Skid Row Marathon
2019, NR, 85 min. Directed by Mark Hayes.
REVIEWED By Josh Kupecki, Fri., Feb. 8, 2019
“One horrendous act does not define a person in his or her entirety,” says Craig Mitchell, a criminal judge on the superior court of Los Angeles. An avid (and at times fanatical) runner, Mitchell began a running club for the denizens of Skid Row (pop. 4,500 and counting). More specifically, he works out of the Midnight Mission, a nonprofit center housing and treating addicts and alcoholics trying to get clean and get another chance. Mark Hayes’ Skid Row Marathon charts his philanthropy with a half-dozen portraits of people who have been touched and often redeemed by Judge Mitchell and his seemingly endless reservoir of energy and compassion.
The doc shadowboxes a bit around Mitchell’s motivation. As a judge who regularly hands down life sentences to young men, it’s easy to see how this endeavor is a counterbalance to the justice he has to mete out on a daily basis. Yet the film is more concerned with the stories of the various people Mitchell has attempted to save (an apt word, as in one telling bit of info, it turns out Mitchell wanted to be a priest). The runners include Rafael, a parolee who is trying to get out of the shadow of a life sentence for first-degree murder; Rebecca, a single mom whose substance abuse left her and her son homeless for years; and David, an extremely talented artist who flits around the group before eventually embracing it. Then there is Ben, once a guitarist for a Sunset Strip rock band, who is using the program to course-correct his life by applying to the San Francisco Conservatory of Music.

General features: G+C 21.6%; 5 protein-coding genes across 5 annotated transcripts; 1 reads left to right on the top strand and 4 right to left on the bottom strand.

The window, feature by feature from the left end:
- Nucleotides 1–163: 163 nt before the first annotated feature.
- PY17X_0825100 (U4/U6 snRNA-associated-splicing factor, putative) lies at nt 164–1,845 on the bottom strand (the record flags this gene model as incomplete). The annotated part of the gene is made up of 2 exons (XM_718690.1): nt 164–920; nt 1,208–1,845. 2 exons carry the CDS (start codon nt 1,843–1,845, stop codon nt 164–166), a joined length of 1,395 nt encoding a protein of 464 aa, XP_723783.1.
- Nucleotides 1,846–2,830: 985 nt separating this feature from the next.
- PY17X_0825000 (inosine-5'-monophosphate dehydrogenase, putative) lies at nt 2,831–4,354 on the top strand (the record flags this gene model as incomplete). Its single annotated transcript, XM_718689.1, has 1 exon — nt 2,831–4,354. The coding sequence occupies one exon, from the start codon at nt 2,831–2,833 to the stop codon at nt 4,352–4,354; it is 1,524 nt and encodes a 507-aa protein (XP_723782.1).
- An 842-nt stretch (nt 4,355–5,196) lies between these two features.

And then there is the running. Constant running. The group prepares first for a marathon in Ghana, and subsequently, one in Rome. Mitchell uses donations and his own income to finance these trips, and buy equipment for the men and women. There are relapses, and Mitchell’s own health comes into question – neck and back issues adding much pain to his passion. That’s an apt summation of Skid Row Marathon, a feel-good film that uses hope, kindness, and generosity (if a bit austerely) to convey this strong message that releases endorphins as strong as any runner’s high.